Today in History: Oct. 3
History & Classics  
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Today’s Highlight in History:
 
On Oct. 3, 1951, the New York Giants captured the National League pennant by a score of 5-4 as Bobby Thomson hit a three-run homer off Ralph Branca of the Brooklyn Dodgers in the “shot heard ’round the world.”
 
On this date:
 
In 1789, President George Washington declared November 26, 1789, a day of Thanksgiving to express gratitude for the creation of the United States of America.
 
In 1863, President Abraham Lincoln proclaimed the last Thursday in November Thanksgiving Day.
 
In 1922, Rebecca L. Felton, D-Ga., became the first woman to be appointed to the U.S. Senate (however, she served only a day).
 
In 1932, Iraq became independent of British administration.
 
In 1941, Adolf Hitler declared in a speech in Berlin that Russia had been “broken” and would “never rise again.” ”The Maltese Falcon” — the movie version starring Humphrey Bogart and directed by John Huston — opened in New York.
 
In 1962, astronaut Wally Schirra became the fifth American to fly in space as he blasted off from Cape Canaveral aboard the Sigma 7 on a 9-hour flight.
 
In 1974, Frank Robinson was named major league baseball’s first black manager as he was placed in charge of the Cleveland Indians.
 
In 1981, Irish nationalists at the Maze Prison near Belfast, Northern Ireland, ended seven months of hunger strikes that had claimed 10 lives.
 
In 1990, West Germany and East Germany ended 45 years of postwar division, declaring the creation of a reunified country.
 
In 1991, Arkansas Gov. Bill Clinton entered the race for the Democratic presidential nomination.
 
In 1995, the jury in the O.J. Simpson murder trial in Los Angeles found the former football star not guilty of the 1994 slayings of his former wife, Nicole Brown Simpson, and Ronald Goldman (however, Simpson was later found liable for damages in a civil trial).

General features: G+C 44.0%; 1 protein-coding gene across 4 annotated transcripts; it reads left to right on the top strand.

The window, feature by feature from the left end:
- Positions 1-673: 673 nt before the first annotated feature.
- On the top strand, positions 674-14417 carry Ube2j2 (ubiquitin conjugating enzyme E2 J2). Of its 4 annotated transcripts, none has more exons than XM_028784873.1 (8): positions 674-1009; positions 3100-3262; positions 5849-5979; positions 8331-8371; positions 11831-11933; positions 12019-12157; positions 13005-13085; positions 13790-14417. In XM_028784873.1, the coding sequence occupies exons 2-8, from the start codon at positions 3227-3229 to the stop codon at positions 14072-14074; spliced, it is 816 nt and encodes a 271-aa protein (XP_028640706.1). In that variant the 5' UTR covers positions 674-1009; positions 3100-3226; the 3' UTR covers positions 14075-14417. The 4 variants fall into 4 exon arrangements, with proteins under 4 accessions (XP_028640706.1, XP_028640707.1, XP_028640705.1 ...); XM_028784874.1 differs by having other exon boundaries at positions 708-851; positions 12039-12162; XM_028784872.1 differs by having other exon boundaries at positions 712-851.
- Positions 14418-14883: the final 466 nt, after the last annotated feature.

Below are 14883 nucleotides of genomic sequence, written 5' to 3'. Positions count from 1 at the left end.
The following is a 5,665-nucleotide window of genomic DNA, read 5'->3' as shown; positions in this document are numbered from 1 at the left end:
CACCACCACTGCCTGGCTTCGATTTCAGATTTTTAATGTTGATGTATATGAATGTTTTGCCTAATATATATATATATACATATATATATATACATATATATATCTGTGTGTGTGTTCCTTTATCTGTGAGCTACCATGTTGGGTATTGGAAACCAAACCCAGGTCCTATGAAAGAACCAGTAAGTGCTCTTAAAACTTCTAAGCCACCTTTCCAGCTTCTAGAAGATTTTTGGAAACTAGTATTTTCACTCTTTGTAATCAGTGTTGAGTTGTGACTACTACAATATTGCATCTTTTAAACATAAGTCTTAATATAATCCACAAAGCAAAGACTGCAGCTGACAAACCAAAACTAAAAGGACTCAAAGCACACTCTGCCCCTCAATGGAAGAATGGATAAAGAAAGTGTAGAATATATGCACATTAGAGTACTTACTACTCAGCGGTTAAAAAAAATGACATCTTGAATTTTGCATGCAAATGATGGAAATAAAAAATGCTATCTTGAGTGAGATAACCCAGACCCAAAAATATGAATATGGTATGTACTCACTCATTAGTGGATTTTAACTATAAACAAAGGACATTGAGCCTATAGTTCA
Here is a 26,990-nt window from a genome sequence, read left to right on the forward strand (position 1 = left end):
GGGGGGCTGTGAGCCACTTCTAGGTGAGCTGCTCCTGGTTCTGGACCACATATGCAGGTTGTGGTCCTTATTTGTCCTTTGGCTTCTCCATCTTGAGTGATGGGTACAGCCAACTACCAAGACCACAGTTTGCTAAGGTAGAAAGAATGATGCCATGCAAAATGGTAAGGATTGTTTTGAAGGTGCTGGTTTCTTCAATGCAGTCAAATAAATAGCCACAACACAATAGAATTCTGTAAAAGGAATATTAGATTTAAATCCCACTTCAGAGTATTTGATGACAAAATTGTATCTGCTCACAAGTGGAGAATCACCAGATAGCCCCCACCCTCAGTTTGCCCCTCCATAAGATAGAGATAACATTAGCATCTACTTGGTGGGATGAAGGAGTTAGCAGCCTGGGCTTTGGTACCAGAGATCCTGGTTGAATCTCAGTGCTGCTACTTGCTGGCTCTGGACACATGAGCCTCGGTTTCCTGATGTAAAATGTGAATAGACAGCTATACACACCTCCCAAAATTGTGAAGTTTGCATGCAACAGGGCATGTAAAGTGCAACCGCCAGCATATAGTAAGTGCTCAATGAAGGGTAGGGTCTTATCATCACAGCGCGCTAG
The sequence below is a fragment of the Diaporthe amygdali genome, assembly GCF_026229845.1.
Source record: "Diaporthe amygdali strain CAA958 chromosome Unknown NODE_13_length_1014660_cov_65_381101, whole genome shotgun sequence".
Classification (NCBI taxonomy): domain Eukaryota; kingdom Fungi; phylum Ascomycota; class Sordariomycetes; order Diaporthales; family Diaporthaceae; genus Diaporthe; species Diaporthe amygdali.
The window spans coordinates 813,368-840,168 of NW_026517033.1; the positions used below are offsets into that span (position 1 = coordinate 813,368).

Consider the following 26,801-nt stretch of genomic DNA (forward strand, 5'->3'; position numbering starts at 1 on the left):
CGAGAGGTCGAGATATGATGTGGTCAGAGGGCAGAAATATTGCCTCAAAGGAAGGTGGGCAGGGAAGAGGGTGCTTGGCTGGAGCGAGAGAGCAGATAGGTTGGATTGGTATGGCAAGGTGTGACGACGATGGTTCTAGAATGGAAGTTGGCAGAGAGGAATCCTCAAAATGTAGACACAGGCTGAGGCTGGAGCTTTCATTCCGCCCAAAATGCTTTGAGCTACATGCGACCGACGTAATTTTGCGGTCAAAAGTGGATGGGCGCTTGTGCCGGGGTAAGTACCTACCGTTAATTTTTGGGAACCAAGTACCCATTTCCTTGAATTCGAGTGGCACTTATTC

In 2008, O.J. Simpson was found guilty of robbing two sports-memorabilia dealers at gunpoint in a Las Vegas hotel room. (Simpson was later sentenced to nine to 33 years in prison.)
 

 

 
Ten years ago: North Korea triggered global alarm by saying it would conduct a nuclear test, but the North also said it was committed to nuclear disarmament, suggesting a willingness to negotiate. A Turkish man hijacked a jetliner traveling from Albania to Istanbul, forcing it to land in southern Italy, where he surrendered and released all the passengers unharmed. Americans John C. Mather and George F. Smoot won the Nobel Prize in physics.
 
Five years ago: An Italian appeals court freed Amanda Knox of Seattle after four years in prison, tossing murder convictions against Knox and an ex-boyfriend in the stabbing of their British roommate, Meredith Kercher. Three scientists, Bruce Beutler of the U.S., Jules Hoffmann of France and Canadian-born Ralph Steinman (who had died three days earlier), won the Nobel Prize in medicine. Arthur C. Nielsen Jr., 92, who’d acquired the famous TV ratings company from his father, died in Winnetka, Illinois.
 

 

 
One year ago: Vice President Joe Biden, addressing the Human Rights Campaign dinner in Washington, threw his unequivocal support behind letting transgender people serve openly in the U.S. military, as the Obama administration considered whether and when to lift the longstanding ban (which it did in June 2016). A U.S. airstrike on a Doctors Without Borders hospital in the northern Afghanistan city of Kunduz killed 14 staff and 28 patients and caretakers. Max Scherzer pitched his second no-hitter of the season for Washington, leading the Nationals over the NL East champion New York Mets 2-0 for a doubleheader sweep.

 
 


 
 


 
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Prashnavali

Thought of the day

"Become the person who would attract the results you seek.”
Jim Cathcart